The cost of undergraduate tuition at Cornell will rise 3.75 percent in the 2016-17 academic year, Provost Michael Kotlikoff announced Feb. 11. Endowed college students and out-of-state contract college students will pay $50,712. Tuition for New York state residents enrolled in the contract colleges will be $33,968. The tuition rate was approved by the Cornell University Board of Trustees at its January meeting.
Kotlikoff explained that in determining the tuition increase, the administration must balance its commitment to provide access for deserving students regardless of their ability to pay with its need also to provide sufficient operating funds to sustain the quality and value of a Cornell education.
While the tuition rate reflects the full price of a Cornell education, the university devotes substantial operating funds for financial aid, effectively discounting tuition for many students so that Cornell remains accessible to them. After financial aid is applied, students pay only 65 percent of the total sticker price of tuition, on average, Kotlikoff said.
The university awarded $235 million in grant aid in fiscal year 2015. In 2015-16, 47 percent of undergraduates received need-based financial aid.
The financial aid program’s aim is to strengthen the economic diversity of the student body, Kotlikoff said. “Our goal is to provide access to education for deserving students, regardless of their ability to pay, and enable students to pursue studies and careers that match their skills and interests. The loan default rate for Cornell graduates is extremely low, suggesting that alumni are able to repay their loans,” he said.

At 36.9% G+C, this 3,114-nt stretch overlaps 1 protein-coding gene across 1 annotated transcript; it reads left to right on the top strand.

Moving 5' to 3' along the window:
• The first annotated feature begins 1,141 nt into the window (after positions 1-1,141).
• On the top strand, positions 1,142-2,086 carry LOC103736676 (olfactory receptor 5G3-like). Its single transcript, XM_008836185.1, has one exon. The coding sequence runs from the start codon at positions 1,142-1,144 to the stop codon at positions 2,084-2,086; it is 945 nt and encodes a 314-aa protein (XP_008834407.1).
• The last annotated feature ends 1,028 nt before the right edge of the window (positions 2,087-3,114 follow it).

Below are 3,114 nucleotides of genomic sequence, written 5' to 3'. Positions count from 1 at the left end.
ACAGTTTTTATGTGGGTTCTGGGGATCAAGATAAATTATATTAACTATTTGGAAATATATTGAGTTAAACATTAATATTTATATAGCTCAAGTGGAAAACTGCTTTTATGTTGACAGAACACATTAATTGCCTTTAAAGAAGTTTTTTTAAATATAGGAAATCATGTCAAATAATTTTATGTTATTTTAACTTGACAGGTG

The net cost for most students with financial need has been on the decline over the past several years. For example, for students whose family income is less than $129,000, the median cost in inflation-adjusted dollars to attend Cornell is lower than the cost 20 years ago. This decline in cost for families with the greatest financial need is a result of a significant investment to expand financial aid programs.
As a result, undergraduate debt is limited, Kotlikoff said. The percentage of Cornell students graduating with loan debt dropped to 43 percent in 2015, down from 54 percent in 2007. In comparison, the national average of students graduating with loan debt is 69 percent.
In addition to the tuition rate increase, housing and dining contract rates will increase by 2 percent. This is the first housing and dining rate increase in four years.
Undergraduate activity fees, which are set by the Student Assembly, will be $241, a 2.1 percent increase over the current fee of $236.
In the Graduate School, the tuition for doctoral candidates will remain the same for the seventh year in a row, said Barbara A. Knuth, senior vice provost and dean of the Graduate School. Tuition rate increases for master’s degree programs vary by program, but none exceed 3.75 percent.
Graduate student activity fees, which are set by the Graduate and Professional Student Assembly, will be $85, a 4.95 percent increase above the current fee of $81.